The day before I left for university – car piled high and mind agitated with excitement – I went walking. The Shropshire fields and trees among which I’d spent 18 years appeared burnished by the late September sun as I traced familiar routes in worn boots I’d left unpacked on account of their bumpkin unfashionableness.
I sat at the top of a hill I’d climbed dozens of times before and said goodbye to the landscape of my childhood, remembering climbing trees, jumping between hay bales; searching for tiny fish as I sunk my jam jar into the cold water of the nearby stream, tongue curled in concentration.
The moment felt intimate and important – as if the countryside felt warm towards me and glad to see me before I left, to wish me well.
From that moment I rushed into ‘real life’, becoming a student, employee, consumer, a member of this heady, incomprehensible beast we call society. I find myself now in London with a mortgage and too many possessions, part of a seething mass that often feels as confusing as it does exhilarating.
The moment on the hill ten years ago has become one I return to at times of crisis or change – a soothing reminder of feeling loved and supported and ready to face whatever joys and challenges lay ahead. The author Robert Macfarlane writes about this comforting connection with nature in his book The Old Ways, describing the “landscapes we bear with us in absentia, retreated to most often when we are most removed from them.”
I was reminded again of this connection recently on the Wild Economics course at Schumacher College in Devon. The course explored the philosophies and practice of gift- and nature-based economics and was led by wild food forager Fergus Drennan, and Mark Boyle, author of The Moneyless Manifesto, who lived for three years without money.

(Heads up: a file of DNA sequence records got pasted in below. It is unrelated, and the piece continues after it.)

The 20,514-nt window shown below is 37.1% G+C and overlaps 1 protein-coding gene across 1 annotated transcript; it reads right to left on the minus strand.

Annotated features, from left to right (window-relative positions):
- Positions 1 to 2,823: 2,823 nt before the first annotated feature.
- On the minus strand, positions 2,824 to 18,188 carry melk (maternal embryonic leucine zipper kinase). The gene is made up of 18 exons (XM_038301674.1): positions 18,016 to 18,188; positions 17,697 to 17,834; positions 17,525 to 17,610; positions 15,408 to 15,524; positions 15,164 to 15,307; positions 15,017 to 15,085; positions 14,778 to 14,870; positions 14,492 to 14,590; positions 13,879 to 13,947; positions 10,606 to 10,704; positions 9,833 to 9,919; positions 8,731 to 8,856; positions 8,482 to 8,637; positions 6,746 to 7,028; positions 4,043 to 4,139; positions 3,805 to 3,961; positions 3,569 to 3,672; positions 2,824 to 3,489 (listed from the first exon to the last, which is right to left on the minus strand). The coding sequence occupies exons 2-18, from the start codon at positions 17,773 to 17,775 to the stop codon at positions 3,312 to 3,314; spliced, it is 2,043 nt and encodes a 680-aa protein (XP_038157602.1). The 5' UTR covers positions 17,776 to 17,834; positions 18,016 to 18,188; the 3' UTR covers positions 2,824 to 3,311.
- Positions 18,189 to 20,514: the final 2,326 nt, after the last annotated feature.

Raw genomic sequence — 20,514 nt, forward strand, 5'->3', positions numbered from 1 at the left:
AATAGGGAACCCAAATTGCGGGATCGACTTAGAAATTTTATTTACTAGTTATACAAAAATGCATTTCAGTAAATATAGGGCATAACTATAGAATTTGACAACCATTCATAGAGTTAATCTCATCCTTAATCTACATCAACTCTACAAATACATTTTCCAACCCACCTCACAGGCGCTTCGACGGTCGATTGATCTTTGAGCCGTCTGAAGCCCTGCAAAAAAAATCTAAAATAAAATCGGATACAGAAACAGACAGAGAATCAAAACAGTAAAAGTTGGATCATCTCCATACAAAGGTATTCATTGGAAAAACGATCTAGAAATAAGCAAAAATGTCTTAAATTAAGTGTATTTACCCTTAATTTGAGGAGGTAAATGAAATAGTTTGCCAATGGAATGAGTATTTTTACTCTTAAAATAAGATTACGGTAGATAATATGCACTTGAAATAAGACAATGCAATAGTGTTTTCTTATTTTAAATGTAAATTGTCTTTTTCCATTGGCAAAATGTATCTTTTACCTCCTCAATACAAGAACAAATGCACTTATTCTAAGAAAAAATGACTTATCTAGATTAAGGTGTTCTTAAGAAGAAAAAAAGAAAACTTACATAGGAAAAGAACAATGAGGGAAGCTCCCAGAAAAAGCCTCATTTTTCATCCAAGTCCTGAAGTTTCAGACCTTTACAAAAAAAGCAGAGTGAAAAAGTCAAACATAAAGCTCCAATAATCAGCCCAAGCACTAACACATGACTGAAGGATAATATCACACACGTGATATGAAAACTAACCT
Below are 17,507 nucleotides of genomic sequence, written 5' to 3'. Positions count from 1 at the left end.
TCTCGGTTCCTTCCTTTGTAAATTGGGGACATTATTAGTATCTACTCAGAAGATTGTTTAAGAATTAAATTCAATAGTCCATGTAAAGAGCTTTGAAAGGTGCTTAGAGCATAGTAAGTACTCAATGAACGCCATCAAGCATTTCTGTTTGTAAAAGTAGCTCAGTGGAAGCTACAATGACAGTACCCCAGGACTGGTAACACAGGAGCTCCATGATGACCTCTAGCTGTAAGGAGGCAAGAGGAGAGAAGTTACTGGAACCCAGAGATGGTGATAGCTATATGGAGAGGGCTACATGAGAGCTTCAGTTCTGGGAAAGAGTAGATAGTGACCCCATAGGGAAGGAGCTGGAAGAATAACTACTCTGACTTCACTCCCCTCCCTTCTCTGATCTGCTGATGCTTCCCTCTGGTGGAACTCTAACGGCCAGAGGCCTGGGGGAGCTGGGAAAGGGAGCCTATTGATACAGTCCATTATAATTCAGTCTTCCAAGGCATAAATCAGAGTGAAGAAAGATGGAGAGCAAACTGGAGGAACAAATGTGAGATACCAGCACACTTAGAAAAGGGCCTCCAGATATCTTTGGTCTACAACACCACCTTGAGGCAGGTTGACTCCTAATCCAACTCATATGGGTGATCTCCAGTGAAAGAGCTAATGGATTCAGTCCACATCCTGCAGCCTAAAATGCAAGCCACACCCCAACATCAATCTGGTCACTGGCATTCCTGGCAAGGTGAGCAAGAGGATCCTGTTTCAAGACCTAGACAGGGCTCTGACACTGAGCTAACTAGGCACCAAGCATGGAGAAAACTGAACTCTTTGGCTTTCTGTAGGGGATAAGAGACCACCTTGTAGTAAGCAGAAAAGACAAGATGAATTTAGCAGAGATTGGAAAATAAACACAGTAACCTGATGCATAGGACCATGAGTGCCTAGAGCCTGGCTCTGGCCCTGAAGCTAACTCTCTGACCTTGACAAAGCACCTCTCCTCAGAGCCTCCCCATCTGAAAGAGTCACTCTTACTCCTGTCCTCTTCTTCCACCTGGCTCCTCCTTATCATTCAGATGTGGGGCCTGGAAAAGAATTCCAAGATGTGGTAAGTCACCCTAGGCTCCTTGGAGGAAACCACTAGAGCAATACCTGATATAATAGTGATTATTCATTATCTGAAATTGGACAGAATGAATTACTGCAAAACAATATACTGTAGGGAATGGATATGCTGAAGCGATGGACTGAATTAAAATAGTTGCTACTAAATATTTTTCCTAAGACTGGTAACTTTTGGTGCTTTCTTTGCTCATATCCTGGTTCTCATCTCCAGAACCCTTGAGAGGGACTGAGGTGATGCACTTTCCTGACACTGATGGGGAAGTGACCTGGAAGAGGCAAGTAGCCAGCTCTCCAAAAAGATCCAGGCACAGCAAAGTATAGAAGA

The week brought flashes of clarity. One came while on a Deep Time Walk with the college’s resident ecologist Stephan Harding, when we paced 4.5 kilometres (one for each of the Earth’s billion years) along the Devonshire coast path, learning about the expansiveness of ecological time. Peering into a rock pool, the mind-boggling improbability of life’s very existence was striking, as was a sense that we’ve all known each other, and the planet, since we were part of the same ancient slime that first coated it.
Lucidity came too around the fact that we’re not really selfish beings, working against each other to snatch scarce resources, but that we’re one and part of the same thing. It made me really question the illusion that a society constructed so overwhelmingly around money is the only way of doing things. After all, it’s something that has come about in such a relatively recent chunk of history. read the full story here